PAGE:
In the afternoon of the second day, the owl successfully caught two voles, both within 40 minutes. With the hard snow cover, I was impressed by this, and it really made me wonder how on earth she could possibly locate and catch the food. Not until I started to look at the pictures during post-processing did I get a more clear idea of the special hunting strategy. The owl saw something I didn`t - which is hardly surprising, but it almost slipped my eyes even when I had it in front of me.
The first successful hunt I saw, happened at quite some distance and the sequence below is composed of 5 hand-held shots with a 300mm lens, showing the owl coming in from the right and chasing a vole that is running on top of the snow to the left, and finally grabbing it in the claws. Why did the vole go up on the snow in the first place? I thought that maybe they simply come up every now and then if the tunnels under the snow are not good enough, and didn`t think much more abount it.
In the sequence below, the reason why the vole had come up on the snow became evident (even though it is hard to see from the pictures taken at such big distance). The little pole/stick to the right in the photos (that I used to center the individual frames) suddenly dissapeared when I was centering the last frame, and that`s when I discovered that it was a weasel (Mustela nivalis) or a stoat/ermine (Mustela erminea).
Probably the weasel had been hunting the vole under the snow, and the vole, trying to escape, came up on the snow, only to find another predator - a hunting owl. Life is hard when you`re a vole! In the last shot of the sequence the weasel returns back in the tunnel under the snow.
The photo must be viewed in large size so see this - the photo below is a 3000x2345 pixels version.
Snowy Owl hunting sequence:
A vole is being scared up to the surface of the snow by a weasel. The vole is then
elegantly caught by the owl while the weasel had to start hunting for another prey.
Snowy Owl - White-Out
As the evening came once again, it was time to say goodbye to the owl, and after a day with much overcast weather, the clouds started to slowly drift apart and the waxing moon came out. As the moon shone over the snow-covered landscape, the owl was once again sitting in a nearby tree searching for any signs of food - a very difficult view to leave, but a meeting full of memories.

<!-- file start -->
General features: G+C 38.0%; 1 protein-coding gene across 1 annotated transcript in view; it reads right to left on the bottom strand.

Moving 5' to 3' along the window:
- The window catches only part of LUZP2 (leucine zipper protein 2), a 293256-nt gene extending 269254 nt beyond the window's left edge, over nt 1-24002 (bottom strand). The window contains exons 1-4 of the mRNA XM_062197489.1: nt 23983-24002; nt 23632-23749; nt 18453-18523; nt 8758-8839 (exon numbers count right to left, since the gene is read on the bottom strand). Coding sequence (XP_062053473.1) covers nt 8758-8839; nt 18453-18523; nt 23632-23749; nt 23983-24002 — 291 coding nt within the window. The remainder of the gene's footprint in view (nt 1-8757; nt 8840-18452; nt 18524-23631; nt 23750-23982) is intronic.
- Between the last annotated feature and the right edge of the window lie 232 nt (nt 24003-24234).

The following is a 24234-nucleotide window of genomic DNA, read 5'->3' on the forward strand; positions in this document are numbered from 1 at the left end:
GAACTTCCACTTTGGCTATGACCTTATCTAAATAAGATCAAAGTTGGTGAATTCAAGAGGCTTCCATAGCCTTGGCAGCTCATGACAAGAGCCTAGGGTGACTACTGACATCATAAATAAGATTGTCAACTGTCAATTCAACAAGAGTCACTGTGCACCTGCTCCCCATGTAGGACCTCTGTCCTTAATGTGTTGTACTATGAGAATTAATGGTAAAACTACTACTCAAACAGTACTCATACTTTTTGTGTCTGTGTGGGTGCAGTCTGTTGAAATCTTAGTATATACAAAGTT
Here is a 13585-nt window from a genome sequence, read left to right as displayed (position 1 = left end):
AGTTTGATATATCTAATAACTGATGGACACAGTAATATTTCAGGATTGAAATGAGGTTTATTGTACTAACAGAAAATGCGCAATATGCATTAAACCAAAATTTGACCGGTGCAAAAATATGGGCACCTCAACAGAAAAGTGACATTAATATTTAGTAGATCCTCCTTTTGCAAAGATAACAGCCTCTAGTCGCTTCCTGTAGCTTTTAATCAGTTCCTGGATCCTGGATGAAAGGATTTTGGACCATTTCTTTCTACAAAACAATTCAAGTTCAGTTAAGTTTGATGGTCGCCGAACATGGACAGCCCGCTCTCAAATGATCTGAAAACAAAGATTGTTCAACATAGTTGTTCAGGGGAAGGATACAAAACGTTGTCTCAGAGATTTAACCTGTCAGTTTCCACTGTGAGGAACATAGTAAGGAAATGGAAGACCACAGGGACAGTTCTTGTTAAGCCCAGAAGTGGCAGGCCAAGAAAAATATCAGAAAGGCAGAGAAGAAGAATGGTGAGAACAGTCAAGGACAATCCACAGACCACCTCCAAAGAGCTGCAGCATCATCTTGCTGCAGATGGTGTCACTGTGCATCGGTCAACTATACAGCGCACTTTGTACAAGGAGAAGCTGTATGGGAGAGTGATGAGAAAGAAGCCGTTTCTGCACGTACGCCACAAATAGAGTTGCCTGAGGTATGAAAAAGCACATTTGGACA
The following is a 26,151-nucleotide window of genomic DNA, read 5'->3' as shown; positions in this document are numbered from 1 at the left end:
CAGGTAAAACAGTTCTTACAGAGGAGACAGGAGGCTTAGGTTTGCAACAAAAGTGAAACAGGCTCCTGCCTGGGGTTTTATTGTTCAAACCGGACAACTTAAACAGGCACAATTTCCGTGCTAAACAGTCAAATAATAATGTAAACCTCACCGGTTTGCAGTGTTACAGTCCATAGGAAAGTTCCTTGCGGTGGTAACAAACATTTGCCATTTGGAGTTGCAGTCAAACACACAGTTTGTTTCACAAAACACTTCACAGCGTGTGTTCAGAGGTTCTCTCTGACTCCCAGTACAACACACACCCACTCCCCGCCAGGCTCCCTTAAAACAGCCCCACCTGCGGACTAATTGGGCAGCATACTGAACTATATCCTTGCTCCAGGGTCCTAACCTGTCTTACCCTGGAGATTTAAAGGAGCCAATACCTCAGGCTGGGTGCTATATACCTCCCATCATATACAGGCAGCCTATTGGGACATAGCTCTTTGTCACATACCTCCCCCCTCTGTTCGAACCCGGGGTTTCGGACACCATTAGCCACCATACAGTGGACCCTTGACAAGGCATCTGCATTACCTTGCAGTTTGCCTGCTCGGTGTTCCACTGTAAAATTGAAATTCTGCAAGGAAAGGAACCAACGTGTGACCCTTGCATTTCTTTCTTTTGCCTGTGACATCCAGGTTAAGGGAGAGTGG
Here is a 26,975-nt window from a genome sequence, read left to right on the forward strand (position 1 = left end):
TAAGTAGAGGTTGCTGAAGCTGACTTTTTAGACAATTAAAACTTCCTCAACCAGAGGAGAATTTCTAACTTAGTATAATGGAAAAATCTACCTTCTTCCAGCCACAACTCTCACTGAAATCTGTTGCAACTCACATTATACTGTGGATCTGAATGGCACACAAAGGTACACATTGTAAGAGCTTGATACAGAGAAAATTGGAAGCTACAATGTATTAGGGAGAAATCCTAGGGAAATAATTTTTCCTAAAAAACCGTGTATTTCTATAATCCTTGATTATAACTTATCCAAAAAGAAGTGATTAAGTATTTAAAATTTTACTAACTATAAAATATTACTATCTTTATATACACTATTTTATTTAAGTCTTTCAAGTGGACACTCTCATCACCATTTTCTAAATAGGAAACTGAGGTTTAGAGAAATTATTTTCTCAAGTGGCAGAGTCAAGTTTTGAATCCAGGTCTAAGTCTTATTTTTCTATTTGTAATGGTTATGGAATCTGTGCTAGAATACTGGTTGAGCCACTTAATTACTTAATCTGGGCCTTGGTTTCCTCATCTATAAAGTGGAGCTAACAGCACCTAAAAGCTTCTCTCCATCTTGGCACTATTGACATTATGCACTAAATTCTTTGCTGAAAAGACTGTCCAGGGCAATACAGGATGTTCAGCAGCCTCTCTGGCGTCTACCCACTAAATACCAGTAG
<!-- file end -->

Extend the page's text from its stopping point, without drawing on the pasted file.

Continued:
Among the various optical phenomena, the common rainbow is probably the most well known.
Less known, but occurring more frequently, are the various types of ice halos around the sun (or the moon), and now during late winter/early spring halos can be seen rather often (but take care not to look at the sun!).
The various shapes of ice crystals in the upper troposhere can produce many different types of ice halos including coloured or white arcs and spots and below is a picture of the most frequent ones, observed a couple of days ago.
Several different types can be seen in the picture and below is the same version of the picture with labels of the names of the different halos.
The nights above the Arctic circle are rapidly getting lighter and lighter, and soon only the very brightest stars can be seen.
There are, however, still some beautiful nights left and even some auroras have been visible lately, before the night-photography season is over for this time and the midnight sun period will take over.
Below is a photo of the Moon and Venus shining over a silent fjord in Northern Norway. Some rather dramatic clouds heralding a change in weather is adding that little extra bit of drama to the otherwise silent landscape.